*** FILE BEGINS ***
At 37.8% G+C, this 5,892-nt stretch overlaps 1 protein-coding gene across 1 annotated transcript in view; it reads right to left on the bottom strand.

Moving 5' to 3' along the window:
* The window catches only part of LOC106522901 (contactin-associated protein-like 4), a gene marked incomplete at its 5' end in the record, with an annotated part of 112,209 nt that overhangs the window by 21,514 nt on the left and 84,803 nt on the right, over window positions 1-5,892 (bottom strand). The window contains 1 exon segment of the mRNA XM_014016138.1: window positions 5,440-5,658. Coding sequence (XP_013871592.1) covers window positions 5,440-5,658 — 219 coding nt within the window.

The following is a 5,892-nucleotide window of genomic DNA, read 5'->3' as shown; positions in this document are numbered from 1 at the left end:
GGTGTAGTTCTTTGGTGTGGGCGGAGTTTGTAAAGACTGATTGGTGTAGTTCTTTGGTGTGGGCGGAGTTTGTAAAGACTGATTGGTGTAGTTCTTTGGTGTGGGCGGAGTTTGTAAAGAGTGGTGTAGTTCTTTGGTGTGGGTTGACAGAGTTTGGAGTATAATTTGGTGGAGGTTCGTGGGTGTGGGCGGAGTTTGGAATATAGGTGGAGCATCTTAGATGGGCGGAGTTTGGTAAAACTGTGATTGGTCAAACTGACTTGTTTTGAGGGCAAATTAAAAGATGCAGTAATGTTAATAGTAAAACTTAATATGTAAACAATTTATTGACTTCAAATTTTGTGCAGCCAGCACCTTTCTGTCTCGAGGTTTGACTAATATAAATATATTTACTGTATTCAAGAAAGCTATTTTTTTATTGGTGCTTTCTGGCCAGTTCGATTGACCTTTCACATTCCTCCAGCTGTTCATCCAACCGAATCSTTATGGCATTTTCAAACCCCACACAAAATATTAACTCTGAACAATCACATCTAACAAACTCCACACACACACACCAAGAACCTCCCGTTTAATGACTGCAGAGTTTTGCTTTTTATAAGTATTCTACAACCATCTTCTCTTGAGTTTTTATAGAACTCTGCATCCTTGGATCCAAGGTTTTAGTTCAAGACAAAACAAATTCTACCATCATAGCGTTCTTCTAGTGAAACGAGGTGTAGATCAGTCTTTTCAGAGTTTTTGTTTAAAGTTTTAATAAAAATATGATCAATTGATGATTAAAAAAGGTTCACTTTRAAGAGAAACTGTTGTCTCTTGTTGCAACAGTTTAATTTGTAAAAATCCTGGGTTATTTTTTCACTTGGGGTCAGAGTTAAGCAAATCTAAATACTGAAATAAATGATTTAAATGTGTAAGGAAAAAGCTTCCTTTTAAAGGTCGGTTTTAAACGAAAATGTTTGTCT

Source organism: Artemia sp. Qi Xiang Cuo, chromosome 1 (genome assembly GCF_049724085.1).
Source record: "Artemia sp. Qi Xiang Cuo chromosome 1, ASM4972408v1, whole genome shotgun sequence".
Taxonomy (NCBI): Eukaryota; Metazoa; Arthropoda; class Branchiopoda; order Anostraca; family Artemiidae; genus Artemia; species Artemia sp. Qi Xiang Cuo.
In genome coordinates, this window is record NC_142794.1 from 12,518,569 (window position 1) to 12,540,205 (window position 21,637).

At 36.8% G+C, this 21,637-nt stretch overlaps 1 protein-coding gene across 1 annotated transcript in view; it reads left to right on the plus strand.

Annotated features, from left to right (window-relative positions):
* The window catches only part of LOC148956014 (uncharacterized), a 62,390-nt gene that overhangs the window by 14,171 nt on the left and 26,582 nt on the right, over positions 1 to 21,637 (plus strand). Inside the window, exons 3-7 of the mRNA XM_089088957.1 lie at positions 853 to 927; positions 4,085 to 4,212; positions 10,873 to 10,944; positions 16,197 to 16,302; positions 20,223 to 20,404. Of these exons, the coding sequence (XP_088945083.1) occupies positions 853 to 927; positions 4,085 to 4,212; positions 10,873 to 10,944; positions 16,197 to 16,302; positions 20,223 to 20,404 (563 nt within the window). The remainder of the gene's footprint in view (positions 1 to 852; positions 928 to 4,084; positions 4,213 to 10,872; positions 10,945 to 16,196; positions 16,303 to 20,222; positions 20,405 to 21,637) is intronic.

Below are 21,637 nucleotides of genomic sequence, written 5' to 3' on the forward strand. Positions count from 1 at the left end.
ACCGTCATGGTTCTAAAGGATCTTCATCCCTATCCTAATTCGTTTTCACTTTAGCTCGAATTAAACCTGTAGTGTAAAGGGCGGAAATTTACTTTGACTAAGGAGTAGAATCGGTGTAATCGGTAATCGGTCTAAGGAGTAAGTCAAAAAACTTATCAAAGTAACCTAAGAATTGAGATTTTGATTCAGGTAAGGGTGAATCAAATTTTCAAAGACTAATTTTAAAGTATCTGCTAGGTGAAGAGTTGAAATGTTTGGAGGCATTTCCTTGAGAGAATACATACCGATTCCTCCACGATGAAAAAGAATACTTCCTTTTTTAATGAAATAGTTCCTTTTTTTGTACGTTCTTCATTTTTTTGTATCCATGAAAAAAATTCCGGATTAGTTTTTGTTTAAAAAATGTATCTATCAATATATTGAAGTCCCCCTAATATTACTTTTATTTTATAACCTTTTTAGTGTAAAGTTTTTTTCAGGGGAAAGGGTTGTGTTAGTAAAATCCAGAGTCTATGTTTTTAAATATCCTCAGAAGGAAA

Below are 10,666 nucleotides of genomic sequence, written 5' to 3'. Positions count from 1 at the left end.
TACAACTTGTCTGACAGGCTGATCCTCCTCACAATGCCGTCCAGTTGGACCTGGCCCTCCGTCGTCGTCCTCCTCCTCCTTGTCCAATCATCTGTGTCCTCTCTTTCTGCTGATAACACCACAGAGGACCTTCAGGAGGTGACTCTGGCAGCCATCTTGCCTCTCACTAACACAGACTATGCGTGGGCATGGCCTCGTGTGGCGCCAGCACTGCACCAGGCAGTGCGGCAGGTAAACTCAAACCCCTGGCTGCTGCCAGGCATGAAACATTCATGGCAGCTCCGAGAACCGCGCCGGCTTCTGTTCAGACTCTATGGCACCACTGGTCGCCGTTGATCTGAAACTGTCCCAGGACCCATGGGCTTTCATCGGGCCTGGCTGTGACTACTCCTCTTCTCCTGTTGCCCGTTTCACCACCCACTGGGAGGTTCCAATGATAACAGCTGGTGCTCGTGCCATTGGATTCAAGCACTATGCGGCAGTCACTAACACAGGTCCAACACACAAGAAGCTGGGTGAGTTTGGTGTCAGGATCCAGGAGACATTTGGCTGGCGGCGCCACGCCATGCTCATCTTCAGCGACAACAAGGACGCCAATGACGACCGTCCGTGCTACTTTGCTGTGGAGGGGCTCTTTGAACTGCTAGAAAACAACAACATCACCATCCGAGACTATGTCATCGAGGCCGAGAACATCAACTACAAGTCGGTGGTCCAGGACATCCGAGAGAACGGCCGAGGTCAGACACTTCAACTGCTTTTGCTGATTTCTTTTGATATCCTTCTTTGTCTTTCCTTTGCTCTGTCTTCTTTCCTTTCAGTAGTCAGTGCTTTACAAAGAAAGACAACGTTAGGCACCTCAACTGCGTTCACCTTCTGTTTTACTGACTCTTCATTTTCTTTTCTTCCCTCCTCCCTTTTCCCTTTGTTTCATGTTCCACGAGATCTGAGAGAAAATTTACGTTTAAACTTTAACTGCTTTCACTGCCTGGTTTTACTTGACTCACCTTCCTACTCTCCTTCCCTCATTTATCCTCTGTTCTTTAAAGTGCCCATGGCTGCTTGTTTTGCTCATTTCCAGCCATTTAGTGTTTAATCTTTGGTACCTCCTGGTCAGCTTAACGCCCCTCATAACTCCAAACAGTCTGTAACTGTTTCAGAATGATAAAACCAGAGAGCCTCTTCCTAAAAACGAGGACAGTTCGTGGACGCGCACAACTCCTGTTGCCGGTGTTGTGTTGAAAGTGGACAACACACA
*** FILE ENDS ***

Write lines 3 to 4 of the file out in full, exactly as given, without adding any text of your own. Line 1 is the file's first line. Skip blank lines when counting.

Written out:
* The window catches only part of LOC106522901 (contactin-associated protein-like 4), a gene marked incomplete at its 5' end in the record, with an annotated part of 112,209 nt that overhangs the window by 21,514 nt on the left and 84,803 nt on the right, over window positions 1-5,892 (bottom strand). The window contains 1 exon segment of the mRNA XM_014016138.1: window positions 5,440-5,658. Coding sequence (XP_013871592.1) covers window positions 5,440-5,658 — 219 coding nt within the window.

The following is a 5,892-nucleotide window of genomic DNA, read 5'->3' as shown; positions in this document are numbered from 1 at the left end: